cludes the required guidance systems for launch and recovery;
The support interface – how the ship provides the required
support capabilities to the aircraft, including fuel, weapons and
maintenance. A key driver for manpower requirements as well as
hangar and flight deck layouts.
The important issue of personnel requirements for F-35B opera-
tions will also be examined.
Let’s take each of these issues in turn, and see how much is known
from publicly available information.
The Operating Interface
At the outset, it’s vital to appreciate two very salient facts.
The first is that the F-35B has been specifically designed to op-
erate from ships like the LHD. It has had to meet requirements
for operating from USN Wasp-class amphibious assault ships, as
well as some UK specifications for ski jump launches. Wasp-class
flight decks and spaces are not dissimilar to those on the LHDs,
although they do not have the benefit of a ski-jump.
The second is that the LHD class on which the Canberra-class has
been based has also been designed with F-35B in mind. The orig-
inal Spanish Juan Carlos I design was required from the outset to
embark the F-35B, and detailed technical information was made
available from the US to Spain to assist in this process. All these
requirements were retained in the two Canberra-class LHDs.
So, looking at F-35B launch and recovery, the LHD flight deck
would allow short take-off (STO) launches at required mission
weights without the ski-jump. With the ski jump – already facto-
ry-fitted – safer and more effective (higher weight) launches will be
possible. We are looking at something in the order of 1,500kg of extra
payload with no penalty except a safer take-off. Remember that the
aircraft is specifically required to be able to launch from ski-jumps.
For landings, the F-35B’s flight control system has been carefully
designed to allow safe and accurate recovery to small deck areas with
low pilot workload in all conditions. The nose wheel steering and en-
gine controls also support aircraft movement on small or congested
Summary: the operating interface presents low risk. The ski-jump
on the Canberra-class offers significant operational advantages over
USN amphibious assault ship designs and would mitigate the F-35B’s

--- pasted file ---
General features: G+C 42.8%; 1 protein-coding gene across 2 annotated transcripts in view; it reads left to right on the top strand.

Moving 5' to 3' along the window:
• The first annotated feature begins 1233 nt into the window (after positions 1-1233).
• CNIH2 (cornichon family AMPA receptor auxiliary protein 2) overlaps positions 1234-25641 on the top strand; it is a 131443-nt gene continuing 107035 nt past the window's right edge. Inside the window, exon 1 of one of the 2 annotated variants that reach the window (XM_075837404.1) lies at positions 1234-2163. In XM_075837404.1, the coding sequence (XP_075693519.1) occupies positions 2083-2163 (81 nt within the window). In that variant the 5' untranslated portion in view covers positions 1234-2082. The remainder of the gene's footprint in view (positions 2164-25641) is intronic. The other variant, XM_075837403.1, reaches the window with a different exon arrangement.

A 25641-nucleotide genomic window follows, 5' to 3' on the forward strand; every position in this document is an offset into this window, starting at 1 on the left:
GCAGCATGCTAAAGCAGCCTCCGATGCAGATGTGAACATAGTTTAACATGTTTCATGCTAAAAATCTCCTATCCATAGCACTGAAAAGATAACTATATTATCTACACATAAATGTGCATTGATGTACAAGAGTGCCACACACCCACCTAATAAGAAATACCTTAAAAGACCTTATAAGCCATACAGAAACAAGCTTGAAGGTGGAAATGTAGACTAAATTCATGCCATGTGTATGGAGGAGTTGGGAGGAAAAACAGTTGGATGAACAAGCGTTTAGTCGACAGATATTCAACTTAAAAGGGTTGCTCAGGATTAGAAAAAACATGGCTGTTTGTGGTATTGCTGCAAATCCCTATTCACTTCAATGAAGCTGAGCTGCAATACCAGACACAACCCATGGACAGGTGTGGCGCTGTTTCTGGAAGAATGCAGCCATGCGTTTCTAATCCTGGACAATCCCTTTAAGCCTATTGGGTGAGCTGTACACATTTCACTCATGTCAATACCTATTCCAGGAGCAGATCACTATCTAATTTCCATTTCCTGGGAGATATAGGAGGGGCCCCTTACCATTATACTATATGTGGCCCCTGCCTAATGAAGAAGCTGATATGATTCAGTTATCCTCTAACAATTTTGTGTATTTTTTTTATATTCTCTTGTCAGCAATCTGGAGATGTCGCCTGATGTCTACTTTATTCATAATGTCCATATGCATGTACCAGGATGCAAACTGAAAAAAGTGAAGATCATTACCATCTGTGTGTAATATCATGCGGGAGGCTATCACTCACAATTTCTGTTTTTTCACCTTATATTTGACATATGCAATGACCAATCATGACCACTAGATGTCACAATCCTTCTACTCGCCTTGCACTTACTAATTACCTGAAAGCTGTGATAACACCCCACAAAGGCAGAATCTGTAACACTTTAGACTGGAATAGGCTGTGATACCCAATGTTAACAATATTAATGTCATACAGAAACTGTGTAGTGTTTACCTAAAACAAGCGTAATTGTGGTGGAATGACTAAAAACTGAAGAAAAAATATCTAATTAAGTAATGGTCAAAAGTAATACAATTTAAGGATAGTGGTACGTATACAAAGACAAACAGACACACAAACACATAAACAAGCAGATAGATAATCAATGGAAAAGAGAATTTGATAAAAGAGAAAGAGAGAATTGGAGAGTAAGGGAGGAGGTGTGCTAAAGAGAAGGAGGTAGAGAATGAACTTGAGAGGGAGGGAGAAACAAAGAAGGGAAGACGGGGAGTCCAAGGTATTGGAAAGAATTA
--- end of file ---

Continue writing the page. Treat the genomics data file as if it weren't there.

differential in performance compared with the F-35A.
The Environmental Interface
The F-35B design was sized by the requirement to use the Wasp-
class flight deck, elevators and hangars. These are small spaces. It
drove the wingspan and length of the aircraft, landing gear geome-
try and other aspects. As we already know, the RAN’s LHD source
design accepts the F-35B’s weight and size. The elevators, for in-
stance, are sized to 27 tonnes – very near the aircraft’s maximum
possible weight. So the aircraft will fit on board and can be moved
But it is F-35B jet blast that has become a contentious issue, so let’s
address that. Since the advent of maritime jet aircraft, handling jet
blast in the confined space of a ship has been a major issue. USN car-
riers carry large and complex jet blast deflectors for launching, and
deck heating on launch was a major issue for UK carriers throughout
the 1960s and 1970s with the F-4 Phantom. The first generation of
AVIATION IS AN ACHIEVABLE
ART – AND STOVL MAKES IT
EVEN MORE ACHIEVABLE
WITH THE SKI JUMP – ALREADY FACTORY-FITTED – SAFER AND
MORE EFFECTIVE (HIGHER WEIGHT) LAUNCHES WILL BE POSSIBLE.
WE ARE LOOKING AT SOMETHING IN THE ORDER OF 1,500KG OF
EXTRA PAYLOAD WITH NO PENALTY EXCEPT A SAFER TAKE-OFF
ABOVE: An F-35B taking off from the amphibious assault
ship USS Wasp in August 2013. The ski-jump inherent in the
Canberra-class LHD design allows for higher maximum take-off
weights and therefore higher payload capacity for weapons and
fuel. It is a design advantage not enjoyed by flat-tops such as the
Wasp-class. Images: USN